This review article has brought an interdisciplinary perspective to promote insights on how to use VR for training empathic skills. It offers a guide for highlighted concepts, educational practices and VR techniques that can be used in empathy-related learning. The referred literature is recommended for deeper understanding each of these complex topics.
The collaborative aspects of constructivist approach could also offer possibilities of interaction with outgroup characters in VR. The constructivist focus on building self-reflexivity could also be incorporated into the idea of mapping and controlling coded predictions. By inviting learners to understand their own misconceptions, strategies of non-stereotypic information could be used as part of the process of the intervention. This training method could therefore be focused on provoking intergroup encounters (in VR and real life) in a series of interventions using EVR, in which subjects can experience in EVR the perspective of an outgroup (multisensory role playing of an outgroup). Explorations of Proteus Effect could be applied through non-stereotypical information revealing more of the context and experiences of the other (individuation). Subjects could then be exposed to real life situations (situated learning) of prejudices faced by outgroup members. This could offer subjects a better idea of the challenges faced by stigmatized outgroups (familiarity). Moreover, in theory we could induce empathy through an empathic personality of the avatar that could demonstrate compassionate discourse (compassionate avatar) and engage in altruistic behavior (altruistic avatar). In order to enhance the experience, manipulations of biofeedback information such as heartbeat and breathing (interoceptive manipulation) could be used to help subjects control anxiety (emotion regulation of distress). By promoting the perception of presence (place and Psi), the experience would likely raise the subject’s awareness to the events of the simulation, possibly enhancing their capabilities of self-reflection. A similar methodology could be used to place subjects in different situations under the perspective of one ingroup member, or an avatar similar to themselves. These situations could explore, for example, a task in which they must collaborate with an outgroup member (intergroup collaboration and familiarity), or where they would be helped by an outgroup member (non-stereotypic information). It could also explore the perspective of one observer facing an intergroup interaction between one dominant and one stigmatized individual, in which the stigmatized individual has something in common with them (e.g., a T-shirt of their football team), or having the possibility to help or being induced to help (altruistic agency illusion).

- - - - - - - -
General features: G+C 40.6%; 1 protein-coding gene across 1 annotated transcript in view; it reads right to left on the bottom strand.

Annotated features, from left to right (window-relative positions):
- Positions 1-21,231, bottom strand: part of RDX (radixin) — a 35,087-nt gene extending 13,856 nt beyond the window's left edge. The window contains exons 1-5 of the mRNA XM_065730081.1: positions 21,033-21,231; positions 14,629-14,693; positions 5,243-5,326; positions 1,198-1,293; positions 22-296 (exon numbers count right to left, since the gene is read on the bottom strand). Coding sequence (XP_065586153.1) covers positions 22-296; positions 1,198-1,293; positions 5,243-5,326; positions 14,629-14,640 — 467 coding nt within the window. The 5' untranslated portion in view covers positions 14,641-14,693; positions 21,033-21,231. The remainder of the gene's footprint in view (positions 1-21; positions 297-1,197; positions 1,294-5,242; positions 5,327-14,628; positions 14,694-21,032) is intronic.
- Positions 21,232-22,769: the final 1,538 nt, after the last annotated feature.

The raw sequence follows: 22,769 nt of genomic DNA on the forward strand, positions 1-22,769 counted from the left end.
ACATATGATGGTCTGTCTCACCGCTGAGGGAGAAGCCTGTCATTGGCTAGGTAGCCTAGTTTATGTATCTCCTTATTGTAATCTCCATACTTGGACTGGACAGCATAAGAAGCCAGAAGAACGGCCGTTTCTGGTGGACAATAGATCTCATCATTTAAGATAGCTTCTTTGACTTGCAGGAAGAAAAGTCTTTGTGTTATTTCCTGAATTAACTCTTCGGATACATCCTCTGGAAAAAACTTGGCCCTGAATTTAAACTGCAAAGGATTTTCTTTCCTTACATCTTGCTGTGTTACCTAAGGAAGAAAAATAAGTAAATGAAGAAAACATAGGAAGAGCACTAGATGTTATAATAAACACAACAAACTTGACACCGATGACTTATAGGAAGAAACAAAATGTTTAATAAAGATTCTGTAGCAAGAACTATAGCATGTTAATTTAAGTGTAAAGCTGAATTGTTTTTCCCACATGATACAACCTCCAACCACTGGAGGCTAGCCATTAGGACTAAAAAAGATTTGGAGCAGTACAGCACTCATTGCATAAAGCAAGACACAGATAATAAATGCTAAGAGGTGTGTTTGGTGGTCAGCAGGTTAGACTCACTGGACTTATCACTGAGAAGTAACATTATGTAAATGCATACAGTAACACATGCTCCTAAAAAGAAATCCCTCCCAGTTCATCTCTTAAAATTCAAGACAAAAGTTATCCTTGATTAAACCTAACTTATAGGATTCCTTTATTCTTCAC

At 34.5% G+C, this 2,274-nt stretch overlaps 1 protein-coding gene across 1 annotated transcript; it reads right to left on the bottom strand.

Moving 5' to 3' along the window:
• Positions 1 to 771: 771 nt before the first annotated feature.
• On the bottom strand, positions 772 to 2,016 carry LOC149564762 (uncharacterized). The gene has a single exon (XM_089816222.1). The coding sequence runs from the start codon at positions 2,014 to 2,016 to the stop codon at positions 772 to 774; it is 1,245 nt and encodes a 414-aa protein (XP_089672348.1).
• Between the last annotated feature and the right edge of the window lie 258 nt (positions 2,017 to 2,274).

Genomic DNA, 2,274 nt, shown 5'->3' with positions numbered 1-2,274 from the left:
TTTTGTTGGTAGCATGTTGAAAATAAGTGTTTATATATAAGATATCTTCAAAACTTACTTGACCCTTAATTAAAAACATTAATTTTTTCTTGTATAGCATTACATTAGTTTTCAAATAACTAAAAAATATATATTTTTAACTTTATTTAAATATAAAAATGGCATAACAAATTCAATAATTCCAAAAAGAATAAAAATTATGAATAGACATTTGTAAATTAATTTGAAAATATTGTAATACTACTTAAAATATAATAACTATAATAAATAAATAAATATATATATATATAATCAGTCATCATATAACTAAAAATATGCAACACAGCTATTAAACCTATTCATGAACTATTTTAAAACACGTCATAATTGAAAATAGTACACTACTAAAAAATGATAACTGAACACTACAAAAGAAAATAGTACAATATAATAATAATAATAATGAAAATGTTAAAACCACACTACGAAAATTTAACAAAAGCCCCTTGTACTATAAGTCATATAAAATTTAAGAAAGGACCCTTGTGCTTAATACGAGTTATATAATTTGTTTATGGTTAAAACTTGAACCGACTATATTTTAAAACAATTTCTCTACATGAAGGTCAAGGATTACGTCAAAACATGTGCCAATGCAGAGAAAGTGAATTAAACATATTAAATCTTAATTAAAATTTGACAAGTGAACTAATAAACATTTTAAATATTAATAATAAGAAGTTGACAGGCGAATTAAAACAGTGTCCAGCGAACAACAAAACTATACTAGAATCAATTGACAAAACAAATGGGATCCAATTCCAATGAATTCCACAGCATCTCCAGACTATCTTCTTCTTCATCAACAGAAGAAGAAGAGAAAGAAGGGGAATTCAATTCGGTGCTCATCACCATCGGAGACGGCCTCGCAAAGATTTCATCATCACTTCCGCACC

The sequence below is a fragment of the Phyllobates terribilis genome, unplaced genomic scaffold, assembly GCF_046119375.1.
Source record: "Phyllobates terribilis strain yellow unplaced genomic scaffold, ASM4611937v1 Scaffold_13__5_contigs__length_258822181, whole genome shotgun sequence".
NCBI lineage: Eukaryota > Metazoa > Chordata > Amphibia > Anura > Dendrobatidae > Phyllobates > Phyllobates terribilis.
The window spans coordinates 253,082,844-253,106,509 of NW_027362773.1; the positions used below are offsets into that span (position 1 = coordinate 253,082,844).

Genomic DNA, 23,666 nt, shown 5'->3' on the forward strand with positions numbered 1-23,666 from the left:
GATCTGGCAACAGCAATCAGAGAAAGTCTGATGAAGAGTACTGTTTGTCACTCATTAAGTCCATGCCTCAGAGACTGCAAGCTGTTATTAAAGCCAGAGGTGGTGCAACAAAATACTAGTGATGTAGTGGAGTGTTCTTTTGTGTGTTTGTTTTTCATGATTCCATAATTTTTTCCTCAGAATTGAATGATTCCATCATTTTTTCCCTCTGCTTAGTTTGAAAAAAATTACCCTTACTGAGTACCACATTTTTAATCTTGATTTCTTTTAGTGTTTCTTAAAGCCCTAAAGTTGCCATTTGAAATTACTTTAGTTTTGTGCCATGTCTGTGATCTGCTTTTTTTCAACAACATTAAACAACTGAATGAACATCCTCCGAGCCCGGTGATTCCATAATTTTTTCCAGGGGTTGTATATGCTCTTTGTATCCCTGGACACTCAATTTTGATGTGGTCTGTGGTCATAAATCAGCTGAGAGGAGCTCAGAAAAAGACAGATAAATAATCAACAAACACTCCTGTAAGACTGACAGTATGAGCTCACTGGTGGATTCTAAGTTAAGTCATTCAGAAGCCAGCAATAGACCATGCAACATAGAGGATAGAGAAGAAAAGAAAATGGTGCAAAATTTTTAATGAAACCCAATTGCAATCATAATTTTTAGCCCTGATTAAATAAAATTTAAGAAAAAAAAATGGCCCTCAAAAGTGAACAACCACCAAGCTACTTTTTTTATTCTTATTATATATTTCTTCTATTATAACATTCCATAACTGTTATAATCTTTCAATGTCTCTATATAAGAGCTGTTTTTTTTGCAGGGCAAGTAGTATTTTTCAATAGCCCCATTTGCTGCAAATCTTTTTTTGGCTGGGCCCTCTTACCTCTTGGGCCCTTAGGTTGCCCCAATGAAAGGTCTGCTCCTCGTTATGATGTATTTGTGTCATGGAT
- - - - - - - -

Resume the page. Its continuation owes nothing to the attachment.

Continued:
These are some ideas of experiments that would apply existing knowledge to concrete training methods. Each of these examples raises several research questions:
– Can EVR facilitate collaborative intergroup encounters?
– Can the Proteus effect be used to trigger non-stereotypical information about outgroup members, as well as compassion, altruism and egalitarian goals?
– Can non-stereotypical traits of an avatar in EVR help learners to overcome stereotypes?
– Can agency illusions be used to induce self-attribution of prosocial actions targeted to outgroup members?
– Can long-term training in EVR produce long-term changes in empathy?
– Can emotion regulation be enhanced by EVR experiences with interoceptive manipulations?
– Can mindfulness practice be enhanced by presence (PI) in VR?
These are just a very few questions that demonstrate a fertile universe for research and for integration of EVR with training methods for empathy-related abilities. With the current democratization of VR devices, the use of EVR has become more accessible, making it possible to develop EVR training methods that can be implemented outside the lab, in contexts such as educational, cultural and artistic environments. Research on these techniques could open doors for the design of new learning tools that, if effective, could have a wide effect in promoting a more empathic society.
Recommended Strategies for New Learning Applications of Empathy-Related Abilities in EVR: Proposed Equalizing Model and Framework for Empathy Learning
In this section, we will discuss how to integrate the content summarized in this article in the design of EVR based empathy training programs.